It is based on a true story, won last year's Golden Lion award at the Venice International Film Festival, and was snatched up by Miramax for distribution. And now that it is opening in theatres across the country, mainstream critics are raving that The Magdalene Sisters is one of the year's best films.
But not everyone is so pleased. Director Peter Mullan's film about the abuses suffered by young women at the hands of some harsh and unforgiving Irish Catholics has the Catholic League and many other religious press media critics calling it exaggerated, unfair, and cruel in its own right.
According to The Washington Post, the Walt Disney Company's board of directors received an appeal from the president of the Catholic League last September. William Donohue demanded that the company break off ties with Miramax. He continues to insist that the movie is driven by an anti-Catholic agenda. But a Miramax spokesman showed that the company would not budge. "The film portrays something that actually happened," he said.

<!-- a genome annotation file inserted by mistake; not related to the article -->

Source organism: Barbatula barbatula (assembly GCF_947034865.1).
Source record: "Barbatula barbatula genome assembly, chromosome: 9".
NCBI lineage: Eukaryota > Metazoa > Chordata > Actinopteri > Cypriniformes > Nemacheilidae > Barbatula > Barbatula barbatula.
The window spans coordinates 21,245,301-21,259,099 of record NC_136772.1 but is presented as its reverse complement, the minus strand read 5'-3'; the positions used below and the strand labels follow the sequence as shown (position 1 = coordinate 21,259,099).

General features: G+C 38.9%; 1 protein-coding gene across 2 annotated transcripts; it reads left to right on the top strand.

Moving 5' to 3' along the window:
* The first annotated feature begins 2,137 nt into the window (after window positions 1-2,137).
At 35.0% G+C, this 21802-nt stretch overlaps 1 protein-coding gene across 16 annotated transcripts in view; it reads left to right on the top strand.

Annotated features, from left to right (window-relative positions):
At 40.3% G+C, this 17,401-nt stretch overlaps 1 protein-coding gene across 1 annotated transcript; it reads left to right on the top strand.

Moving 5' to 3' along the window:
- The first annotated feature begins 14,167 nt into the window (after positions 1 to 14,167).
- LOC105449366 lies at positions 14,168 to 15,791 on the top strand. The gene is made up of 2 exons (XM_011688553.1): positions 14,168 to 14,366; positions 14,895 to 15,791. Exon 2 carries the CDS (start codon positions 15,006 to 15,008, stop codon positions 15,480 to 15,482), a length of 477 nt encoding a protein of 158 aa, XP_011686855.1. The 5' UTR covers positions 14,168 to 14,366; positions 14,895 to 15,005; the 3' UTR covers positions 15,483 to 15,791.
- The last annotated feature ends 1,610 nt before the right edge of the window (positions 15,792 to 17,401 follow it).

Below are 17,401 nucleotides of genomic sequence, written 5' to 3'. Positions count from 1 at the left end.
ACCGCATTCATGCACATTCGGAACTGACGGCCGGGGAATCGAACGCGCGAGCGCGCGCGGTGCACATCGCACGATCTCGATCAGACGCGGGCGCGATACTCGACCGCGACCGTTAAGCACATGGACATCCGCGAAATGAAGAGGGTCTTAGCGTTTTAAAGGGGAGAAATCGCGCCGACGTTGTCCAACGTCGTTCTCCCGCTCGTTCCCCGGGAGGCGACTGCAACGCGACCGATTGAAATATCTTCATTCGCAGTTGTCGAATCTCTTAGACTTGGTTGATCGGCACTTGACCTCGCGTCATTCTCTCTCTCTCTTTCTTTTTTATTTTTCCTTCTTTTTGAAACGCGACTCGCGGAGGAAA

Movies that vilify people of faith usually get mixed reactions from the religious media. Frequently there are some who take offense, preferring to have believers shown in a flattering light. Others recognize that religious folk are as capable of sin as everyone else, and find honesty to be the best policy. In the case of The Magdalene Sisters, almost every critic agrees that "the Maggies," as they were called, were indeed mistreated by the church. But they also agree that the movie unnecessarily exaggerates the situation, rigging the movie to provoke audiences toward outrage instead of productive, balanced, and redemptive understanding.
Movieguide's critic says the film "is a painful expression of a twisted system. That ...1
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